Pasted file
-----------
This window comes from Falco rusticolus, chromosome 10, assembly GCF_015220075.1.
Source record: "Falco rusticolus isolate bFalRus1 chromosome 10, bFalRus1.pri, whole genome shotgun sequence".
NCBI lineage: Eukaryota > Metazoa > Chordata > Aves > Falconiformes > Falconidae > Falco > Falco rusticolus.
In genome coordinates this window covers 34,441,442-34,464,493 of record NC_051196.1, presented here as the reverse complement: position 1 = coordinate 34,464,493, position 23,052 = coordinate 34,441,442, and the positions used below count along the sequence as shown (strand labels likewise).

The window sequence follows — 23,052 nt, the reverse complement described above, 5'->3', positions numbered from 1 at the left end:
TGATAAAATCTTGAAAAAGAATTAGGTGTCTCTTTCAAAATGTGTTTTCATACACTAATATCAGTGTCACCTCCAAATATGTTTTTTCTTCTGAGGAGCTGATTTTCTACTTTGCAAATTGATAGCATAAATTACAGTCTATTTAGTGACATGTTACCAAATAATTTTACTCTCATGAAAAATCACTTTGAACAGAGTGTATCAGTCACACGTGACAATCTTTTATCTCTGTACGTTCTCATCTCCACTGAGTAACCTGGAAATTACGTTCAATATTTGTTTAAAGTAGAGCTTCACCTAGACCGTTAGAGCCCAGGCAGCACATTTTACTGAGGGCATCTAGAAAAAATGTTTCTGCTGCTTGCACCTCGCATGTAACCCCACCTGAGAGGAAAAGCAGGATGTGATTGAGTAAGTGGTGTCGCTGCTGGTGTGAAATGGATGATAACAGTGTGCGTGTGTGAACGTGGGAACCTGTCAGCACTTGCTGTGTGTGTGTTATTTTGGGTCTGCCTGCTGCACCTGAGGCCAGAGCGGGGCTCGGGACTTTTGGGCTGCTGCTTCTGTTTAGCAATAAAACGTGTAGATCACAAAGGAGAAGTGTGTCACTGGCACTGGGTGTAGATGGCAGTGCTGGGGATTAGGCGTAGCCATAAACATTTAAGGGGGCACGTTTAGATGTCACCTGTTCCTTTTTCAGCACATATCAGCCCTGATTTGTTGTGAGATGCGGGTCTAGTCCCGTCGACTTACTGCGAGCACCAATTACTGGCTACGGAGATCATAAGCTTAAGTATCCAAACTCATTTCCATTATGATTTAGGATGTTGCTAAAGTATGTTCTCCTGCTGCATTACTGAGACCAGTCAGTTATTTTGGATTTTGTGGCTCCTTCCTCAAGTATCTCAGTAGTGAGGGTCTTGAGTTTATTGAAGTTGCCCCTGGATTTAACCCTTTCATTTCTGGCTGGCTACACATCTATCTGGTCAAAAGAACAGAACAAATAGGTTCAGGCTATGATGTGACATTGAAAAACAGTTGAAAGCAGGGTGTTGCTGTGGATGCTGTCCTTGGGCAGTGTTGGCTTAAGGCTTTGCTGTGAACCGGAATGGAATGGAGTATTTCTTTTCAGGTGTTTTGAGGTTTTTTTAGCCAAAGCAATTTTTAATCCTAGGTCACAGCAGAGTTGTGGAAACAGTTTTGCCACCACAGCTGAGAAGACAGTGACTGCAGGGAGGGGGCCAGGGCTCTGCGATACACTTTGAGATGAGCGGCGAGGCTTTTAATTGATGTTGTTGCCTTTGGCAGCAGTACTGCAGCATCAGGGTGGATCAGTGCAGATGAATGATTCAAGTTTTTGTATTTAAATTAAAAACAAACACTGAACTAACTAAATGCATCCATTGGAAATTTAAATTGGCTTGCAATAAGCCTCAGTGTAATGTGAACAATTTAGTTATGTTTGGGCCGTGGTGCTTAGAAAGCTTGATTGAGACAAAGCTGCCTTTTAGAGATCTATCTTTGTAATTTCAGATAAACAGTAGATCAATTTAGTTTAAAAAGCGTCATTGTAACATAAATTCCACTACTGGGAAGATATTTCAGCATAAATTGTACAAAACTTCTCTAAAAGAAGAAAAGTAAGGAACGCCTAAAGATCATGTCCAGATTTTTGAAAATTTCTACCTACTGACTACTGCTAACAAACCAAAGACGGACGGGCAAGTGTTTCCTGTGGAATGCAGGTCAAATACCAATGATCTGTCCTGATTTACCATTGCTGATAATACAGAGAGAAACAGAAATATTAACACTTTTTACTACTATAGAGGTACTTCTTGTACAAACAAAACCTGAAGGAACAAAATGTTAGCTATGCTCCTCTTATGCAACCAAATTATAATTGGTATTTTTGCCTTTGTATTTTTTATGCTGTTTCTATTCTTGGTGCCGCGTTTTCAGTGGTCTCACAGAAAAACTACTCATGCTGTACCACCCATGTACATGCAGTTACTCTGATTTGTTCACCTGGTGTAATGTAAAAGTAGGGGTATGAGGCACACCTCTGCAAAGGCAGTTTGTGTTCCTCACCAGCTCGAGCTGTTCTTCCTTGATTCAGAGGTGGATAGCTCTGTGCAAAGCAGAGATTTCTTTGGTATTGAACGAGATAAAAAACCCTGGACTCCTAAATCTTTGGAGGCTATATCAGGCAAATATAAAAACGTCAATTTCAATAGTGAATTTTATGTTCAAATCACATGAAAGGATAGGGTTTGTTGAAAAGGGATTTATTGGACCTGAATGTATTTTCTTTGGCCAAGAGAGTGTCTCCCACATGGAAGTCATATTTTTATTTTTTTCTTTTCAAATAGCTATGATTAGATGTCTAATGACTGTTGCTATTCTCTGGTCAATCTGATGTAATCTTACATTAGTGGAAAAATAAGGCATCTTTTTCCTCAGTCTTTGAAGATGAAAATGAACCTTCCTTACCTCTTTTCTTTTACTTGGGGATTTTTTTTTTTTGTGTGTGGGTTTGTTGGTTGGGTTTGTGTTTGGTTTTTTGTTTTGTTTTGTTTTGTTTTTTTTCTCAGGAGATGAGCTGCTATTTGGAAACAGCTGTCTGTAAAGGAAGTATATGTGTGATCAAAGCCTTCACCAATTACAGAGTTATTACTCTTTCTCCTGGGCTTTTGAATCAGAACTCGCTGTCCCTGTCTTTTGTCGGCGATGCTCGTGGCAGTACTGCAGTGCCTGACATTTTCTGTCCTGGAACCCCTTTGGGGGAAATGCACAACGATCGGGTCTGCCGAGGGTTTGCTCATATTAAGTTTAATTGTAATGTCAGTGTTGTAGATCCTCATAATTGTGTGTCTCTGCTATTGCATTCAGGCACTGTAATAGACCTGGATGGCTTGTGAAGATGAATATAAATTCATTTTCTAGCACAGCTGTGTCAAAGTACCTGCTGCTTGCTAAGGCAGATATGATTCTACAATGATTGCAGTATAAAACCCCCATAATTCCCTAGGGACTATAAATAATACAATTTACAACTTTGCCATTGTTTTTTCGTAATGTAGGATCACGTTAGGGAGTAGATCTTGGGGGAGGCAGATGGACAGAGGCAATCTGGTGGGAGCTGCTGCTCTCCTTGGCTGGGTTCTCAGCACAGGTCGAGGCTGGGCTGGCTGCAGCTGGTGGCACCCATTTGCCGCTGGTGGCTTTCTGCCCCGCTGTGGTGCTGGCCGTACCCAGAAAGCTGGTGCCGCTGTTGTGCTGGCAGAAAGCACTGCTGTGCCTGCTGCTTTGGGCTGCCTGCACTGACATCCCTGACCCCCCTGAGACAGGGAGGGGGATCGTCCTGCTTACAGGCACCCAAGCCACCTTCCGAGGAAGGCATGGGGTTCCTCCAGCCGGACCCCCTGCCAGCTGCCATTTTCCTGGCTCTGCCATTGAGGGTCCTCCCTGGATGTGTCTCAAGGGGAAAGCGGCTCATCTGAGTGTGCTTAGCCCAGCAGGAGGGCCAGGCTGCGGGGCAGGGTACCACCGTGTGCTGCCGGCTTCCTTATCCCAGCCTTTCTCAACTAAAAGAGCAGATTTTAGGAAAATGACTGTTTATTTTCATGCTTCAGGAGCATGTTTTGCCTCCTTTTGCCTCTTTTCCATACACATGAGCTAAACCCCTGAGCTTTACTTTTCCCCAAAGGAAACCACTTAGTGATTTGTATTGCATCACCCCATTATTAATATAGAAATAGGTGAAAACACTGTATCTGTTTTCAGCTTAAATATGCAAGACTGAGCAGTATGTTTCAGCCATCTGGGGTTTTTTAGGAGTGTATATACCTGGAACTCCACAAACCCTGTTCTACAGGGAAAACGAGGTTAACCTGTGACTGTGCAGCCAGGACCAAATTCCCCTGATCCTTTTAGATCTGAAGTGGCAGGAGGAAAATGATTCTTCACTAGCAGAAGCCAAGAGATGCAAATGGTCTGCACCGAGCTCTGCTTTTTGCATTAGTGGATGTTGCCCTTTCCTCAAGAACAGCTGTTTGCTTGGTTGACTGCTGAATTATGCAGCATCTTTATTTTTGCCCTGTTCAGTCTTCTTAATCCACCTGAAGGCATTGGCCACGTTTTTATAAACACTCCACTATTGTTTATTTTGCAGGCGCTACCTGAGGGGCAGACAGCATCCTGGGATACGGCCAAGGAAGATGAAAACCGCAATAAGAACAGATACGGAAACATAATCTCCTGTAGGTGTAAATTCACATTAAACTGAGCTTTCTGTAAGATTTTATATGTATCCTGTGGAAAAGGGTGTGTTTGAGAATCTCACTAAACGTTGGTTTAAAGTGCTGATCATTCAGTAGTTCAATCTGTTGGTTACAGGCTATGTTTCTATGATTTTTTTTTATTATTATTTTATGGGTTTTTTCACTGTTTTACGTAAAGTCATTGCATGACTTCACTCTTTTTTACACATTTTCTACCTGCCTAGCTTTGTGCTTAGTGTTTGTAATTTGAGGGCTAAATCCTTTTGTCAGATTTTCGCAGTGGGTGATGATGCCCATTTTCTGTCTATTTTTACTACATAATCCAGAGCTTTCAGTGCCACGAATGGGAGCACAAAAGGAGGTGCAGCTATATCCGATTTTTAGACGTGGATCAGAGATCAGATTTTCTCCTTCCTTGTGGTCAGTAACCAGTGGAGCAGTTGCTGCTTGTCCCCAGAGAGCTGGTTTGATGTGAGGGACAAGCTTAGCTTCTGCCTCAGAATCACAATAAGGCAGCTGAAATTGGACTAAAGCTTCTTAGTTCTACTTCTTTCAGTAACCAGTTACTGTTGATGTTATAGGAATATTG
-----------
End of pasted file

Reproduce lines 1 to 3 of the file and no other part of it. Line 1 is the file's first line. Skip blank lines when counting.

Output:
This window comes from Falco rusticolus, chromosome 10, assembly GCF_015220075.1.
Source record: "Falco rusticolus isolate bFalRus1 chromosome 10, bFalRus1.pri, whole genome shotgun sequence".
NCBI lineage: Eukaryota > Metazoa > Chordata > Aves > Falconiformes > Falconidae > Falco > Falco rusticolus.